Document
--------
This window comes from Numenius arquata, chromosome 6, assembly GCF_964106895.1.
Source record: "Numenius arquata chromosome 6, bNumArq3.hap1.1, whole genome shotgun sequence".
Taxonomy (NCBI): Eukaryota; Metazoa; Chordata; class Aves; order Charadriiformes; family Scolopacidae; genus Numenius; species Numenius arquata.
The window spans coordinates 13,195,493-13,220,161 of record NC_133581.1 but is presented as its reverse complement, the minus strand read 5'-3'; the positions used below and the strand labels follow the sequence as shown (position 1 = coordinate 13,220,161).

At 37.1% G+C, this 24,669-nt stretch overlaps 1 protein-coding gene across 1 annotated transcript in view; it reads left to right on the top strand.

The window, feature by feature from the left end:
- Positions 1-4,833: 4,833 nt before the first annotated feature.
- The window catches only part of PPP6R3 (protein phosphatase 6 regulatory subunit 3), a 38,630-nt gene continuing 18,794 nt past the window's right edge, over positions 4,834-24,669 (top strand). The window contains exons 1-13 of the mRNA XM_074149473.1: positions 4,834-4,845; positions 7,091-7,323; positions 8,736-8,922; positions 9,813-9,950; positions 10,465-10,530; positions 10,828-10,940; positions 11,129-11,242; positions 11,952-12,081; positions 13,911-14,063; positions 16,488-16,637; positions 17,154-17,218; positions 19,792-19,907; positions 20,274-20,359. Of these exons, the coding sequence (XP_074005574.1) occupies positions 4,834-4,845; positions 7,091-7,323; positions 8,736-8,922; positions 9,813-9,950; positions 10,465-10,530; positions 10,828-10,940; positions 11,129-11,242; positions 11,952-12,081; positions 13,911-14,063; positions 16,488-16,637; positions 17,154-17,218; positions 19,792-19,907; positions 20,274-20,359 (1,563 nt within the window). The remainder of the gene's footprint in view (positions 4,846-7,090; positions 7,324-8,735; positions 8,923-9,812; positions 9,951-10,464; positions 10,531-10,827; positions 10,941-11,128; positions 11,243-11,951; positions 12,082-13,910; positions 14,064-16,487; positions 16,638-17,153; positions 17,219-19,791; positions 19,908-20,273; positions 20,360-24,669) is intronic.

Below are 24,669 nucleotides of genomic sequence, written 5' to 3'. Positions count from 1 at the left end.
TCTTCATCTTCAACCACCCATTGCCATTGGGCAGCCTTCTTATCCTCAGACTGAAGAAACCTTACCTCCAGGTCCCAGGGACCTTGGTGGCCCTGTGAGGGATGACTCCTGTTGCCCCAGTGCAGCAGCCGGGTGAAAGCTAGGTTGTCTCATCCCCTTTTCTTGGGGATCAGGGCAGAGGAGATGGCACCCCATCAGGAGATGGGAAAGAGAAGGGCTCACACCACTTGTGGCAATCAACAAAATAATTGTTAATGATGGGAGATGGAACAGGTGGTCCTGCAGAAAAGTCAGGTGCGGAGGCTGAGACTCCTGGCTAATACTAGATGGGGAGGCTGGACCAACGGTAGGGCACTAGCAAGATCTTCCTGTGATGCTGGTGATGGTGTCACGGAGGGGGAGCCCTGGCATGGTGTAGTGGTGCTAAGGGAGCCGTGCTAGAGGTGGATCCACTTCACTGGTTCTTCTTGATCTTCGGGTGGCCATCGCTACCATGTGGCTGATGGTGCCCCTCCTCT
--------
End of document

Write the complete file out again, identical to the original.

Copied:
This window comes from Numenius arquata, chromosome 6, assembly GCF_964106895.1.
Source record: "Numenius arquata chromosome 6, bNumArq3.hap1.1, whole genome shotgun sequence".
Taxonomy (NCBI): Eukaryota; Metazoa; Chordata; class Aves; order Charadriiformes; family Scolopacidae; genus Numenius; species Numenius arquata.
The window spans coordinates 13,195,493-13,220,161 of record NC_133581.1 but is presented as its reverse complement, the minus strand read 5'-3'; the positions used below and the strand labels follow the sequence as shown (position 1 = coordinate 13,220,161).

At 37.1% G+C, this 24,669-nt stretch overlaps 1 protein-coding gene across 1 annotated transcript in view; it reads left to right on the top strand.

The window, feature by feature from the left end:
- Positions 1-4,833: 4,833 nt before the first annotated feature.
- The window catches only part of PPP6R3 (protein phosphatase 6 regulatory subunit 3), a 38,630-nt gene continuing 18,794 nt past the window's right edge, over positions 4,834-24,669 (top strand). The window contains exons 1-13 of the mRNA XM_074149473.1: positions 4,834-4,845; positions 7,091-7,323; positions 8,736-8,922; positions 9,813-9,950; positions 10,465-10,530; positions 10,828-10,940; positions 11,129-11,242; positions 11,952-12,081; positions 13,911-14,063; positions 16,488-16,637; positions 17,154-17,218; positions 19,792-19,907; positions 20,274-20,359. Of these exons, the coding sequence (XP_074005574.1) occupies positions 4,834-4,845; positions 7,091-7,323; positions 8,736-8,922; positions 9,813-9,950; positions 10,465-10,530; positions 10,828-10,940; positions 11,129-11,242; positions 11,952-12,081; positions 13,911-14,063; positions 16,488-16,637; positions 17,154-17,218; positions 19,792-19,907; positions 20,274-20,359 (1,563 nt within the window). The remainder of the gene's footprint in view (positions 4,846-7,090; positions 7,324-8,735; positions 8,923-9,812; positions 9,951-10,464; positions 10,531-10,827; positions 10,941-11,128; positions 11,243-11,951; positions 12,082-13,910; positions 14,064-16,487; positions 16,638-17,153; positions 17,219-19,791; positions 19,908-20,273; positions 20,360-24,669) is intronic.

Below are 24,669 nucleotides of genomic sequence, written 5' to 3'. Positions count from 1 at the left end.
TCTTCATCTTCAACCACCCATTGCCATTGGGCAGCCTTCTTATCCTCAGACTGAAGAAACCTTACCTCCAGGTCCCAGGGACCTTGGTGGCCCTGTGAGGGATGACTCCTGTTGCCCCAGTGCAGCAGCCGGGTGAAAGCTAGGTTGTCTCATCCCCTTTTCTTGGGGATCAGGGCAGAGGAGATGGCACCCCATCAGGAGATGGGAAAGAGAAGGGCTCACACCACTTGTGGCAATCAACAAAATAATTGTTAATGATGGGAGATGGAACAGGTGGTCCTGCAGAAAAGTCAGGTGCGGAGGCTGAGACTCCTGGCTAATACTAGATGGGGAGGCTGGACCAACGGTAGGGCACTAGCAAGATCTTCCTGTGATGCTGGTGATGGTGTCACGGAGGGGGAGCCCTGGCATGGTGTAGTGGTGCTAAGGGAGCCGTGCTAGAGGTGGATCCACTTCACTGGTTCTTCTTGATCTTCGGGTGGCCATCGCTACCATGTGGCTGATGGTGCCCCTCCTCT